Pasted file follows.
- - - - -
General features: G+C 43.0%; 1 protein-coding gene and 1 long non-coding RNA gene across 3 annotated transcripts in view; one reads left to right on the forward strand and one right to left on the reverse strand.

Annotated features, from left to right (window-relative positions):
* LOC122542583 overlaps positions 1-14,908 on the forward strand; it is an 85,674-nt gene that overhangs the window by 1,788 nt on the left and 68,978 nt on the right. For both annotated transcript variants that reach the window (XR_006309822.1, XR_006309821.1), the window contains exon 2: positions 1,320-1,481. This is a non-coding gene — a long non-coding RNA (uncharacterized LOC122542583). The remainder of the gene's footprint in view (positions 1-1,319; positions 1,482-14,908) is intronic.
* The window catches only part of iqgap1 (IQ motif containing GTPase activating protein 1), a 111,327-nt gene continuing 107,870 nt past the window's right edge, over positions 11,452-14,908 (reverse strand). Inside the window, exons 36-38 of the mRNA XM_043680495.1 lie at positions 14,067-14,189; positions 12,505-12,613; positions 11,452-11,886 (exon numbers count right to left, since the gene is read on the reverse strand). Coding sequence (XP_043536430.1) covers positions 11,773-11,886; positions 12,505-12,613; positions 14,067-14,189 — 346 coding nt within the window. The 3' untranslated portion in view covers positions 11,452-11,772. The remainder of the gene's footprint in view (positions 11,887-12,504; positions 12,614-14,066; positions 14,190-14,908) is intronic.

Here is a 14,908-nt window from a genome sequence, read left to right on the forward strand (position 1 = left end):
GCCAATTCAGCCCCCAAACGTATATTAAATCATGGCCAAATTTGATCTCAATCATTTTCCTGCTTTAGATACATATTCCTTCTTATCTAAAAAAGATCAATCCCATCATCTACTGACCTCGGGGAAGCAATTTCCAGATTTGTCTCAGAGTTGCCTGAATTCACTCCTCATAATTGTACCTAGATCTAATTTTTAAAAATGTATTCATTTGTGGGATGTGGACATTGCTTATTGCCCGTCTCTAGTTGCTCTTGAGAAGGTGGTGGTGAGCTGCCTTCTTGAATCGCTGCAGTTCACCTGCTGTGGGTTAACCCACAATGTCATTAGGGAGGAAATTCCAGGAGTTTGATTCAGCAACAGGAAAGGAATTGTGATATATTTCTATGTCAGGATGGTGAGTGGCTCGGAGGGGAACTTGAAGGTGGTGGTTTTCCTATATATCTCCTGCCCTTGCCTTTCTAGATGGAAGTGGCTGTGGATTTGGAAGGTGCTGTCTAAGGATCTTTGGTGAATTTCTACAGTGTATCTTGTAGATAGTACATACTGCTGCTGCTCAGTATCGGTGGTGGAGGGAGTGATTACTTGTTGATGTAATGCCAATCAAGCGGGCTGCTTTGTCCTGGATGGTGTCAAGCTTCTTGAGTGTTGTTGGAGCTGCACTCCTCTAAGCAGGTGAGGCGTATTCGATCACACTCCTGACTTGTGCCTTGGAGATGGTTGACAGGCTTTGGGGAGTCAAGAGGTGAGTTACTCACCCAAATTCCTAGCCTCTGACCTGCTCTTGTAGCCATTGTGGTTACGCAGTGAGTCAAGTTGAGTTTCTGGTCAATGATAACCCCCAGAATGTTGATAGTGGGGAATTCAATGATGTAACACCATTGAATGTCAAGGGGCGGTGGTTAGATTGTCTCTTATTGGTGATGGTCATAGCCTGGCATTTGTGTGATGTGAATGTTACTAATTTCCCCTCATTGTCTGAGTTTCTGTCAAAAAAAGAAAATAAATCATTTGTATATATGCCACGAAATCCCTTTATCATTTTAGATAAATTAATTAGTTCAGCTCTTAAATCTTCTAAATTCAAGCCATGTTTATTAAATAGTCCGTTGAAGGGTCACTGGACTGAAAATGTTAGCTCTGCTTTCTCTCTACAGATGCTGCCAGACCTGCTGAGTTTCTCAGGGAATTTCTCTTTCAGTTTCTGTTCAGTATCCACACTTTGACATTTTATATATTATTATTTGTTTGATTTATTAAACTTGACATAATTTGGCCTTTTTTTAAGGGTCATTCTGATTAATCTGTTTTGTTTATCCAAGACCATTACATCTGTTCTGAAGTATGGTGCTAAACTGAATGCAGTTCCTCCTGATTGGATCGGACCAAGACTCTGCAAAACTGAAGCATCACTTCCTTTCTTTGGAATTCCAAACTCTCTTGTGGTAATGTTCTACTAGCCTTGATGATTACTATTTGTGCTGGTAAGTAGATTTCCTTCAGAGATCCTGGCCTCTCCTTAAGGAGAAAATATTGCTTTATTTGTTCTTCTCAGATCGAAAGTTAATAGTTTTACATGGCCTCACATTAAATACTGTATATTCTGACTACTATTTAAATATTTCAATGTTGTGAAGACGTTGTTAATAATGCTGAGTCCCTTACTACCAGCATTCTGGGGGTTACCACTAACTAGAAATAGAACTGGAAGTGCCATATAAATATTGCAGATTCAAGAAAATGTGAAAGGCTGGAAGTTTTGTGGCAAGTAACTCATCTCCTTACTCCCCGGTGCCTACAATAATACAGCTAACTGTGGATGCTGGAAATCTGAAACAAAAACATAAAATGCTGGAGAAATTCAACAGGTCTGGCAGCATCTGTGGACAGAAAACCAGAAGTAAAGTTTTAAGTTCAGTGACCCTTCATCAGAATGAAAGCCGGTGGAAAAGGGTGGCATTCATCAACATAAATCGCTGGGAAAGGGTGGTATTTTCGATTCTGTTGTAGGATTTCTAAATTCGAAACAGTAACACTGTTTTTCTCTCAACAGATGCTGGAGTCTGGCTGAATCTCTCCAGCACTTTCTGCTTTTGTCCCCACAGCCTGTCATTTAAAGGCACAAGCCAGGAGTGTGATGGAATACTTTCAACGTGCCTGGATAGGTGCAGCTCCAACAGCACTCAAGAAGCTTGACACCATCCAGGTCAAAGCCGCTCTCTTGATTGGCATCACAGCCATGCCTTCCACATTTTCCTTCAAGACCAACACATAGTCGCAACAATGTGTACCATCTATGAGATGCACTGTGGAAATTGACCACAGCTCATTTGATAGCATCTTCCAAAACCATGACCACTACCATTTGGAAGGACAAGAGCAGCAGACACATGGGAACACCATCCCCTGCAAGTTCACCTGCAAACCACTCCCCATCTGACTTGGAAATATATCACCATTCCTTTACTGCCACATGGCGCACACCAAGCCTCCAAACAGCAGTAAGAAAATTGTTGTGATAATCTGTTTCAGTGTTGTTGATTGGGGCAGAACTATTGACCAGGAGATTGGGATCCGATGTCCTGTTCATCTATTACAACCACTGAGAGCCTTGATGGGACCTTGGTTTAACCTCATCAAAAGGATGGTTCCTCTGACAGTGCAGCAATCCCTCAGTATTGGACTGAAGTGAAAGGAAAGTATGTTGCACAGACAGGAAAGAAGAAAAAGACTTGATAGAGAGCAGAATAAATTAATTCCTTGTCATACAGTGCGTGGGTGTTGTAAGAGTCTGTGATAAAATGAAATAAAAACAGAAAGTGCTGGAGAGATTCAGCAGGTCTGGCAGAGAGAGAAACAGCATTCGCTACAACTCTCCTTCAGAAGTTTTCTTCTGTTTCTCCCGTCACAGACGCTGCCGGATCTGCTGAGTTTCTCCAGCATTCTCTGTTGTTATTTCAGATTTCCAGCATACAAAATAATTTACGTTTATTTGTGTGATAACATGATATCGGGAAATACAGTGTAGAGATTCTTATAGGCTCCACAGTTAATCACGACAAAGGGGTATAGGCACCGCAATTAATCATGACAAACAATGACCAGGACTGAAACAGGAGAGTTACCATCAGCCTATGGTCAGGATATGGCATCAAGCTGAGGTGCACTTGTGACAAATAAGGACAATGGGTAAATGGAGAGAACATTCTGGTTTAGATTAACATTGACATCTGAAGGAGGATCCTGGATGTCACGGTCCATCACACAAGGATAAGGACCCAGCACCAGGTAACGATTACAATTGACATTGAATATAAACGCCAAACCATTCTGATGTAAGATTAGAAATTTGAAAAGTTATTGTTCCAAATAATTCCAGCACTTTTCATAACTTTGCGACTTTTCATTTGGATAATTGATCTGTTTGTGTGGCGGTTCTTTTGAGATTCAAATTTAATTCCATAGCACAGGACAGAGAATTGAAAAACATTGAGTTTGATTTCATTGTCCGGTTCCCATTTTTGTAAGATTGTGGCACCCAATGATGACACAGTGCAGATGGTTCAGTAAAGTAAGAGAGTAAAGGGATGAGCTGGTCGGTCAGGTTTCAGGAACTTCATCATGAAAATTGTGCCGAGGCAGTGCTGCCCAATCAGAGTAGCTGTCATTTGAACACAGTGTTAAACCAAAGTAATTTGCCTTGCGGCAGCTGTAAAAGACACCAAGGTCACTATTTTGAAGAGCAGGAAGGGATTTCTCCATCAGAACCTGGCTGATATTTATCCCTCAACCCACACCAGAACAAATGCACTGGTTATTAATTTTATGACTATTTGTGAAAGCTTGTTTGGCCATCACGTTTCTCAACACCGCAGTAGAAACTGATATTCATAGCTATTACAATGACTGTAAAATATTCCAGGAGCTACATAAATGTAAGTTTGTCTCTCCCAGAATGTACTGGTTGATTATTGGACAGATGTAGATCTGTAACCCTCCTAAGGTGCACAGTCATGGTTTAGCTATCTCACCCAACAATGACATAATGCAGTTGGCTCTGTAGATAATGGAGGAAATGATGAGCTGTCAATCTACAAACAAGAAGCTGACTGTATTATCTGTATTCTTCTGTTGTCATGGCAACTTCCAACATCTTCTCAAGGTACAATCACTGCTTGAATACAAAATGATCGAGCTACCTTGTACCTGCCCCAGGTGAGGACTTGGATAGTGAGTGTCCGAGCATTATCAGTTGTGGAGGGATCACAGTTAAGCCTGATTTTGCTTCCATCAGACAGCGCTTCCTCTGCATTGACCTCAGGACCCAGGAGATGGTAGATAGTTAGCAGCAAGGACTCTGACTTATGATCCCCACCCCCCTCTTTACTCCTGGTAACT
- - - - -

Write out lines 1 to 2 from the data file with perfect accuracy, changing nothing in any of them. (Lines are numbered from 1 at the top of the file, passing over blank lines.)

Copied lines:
General features: G+C 43.0%; 1 protein-coding gene and 1 long non-coding RNA gene across 3 annotated transcripts in view; one reads left to right on the forward strand and one right to left on the reverse strand.

Annotated features, from left to right (window-relative positions):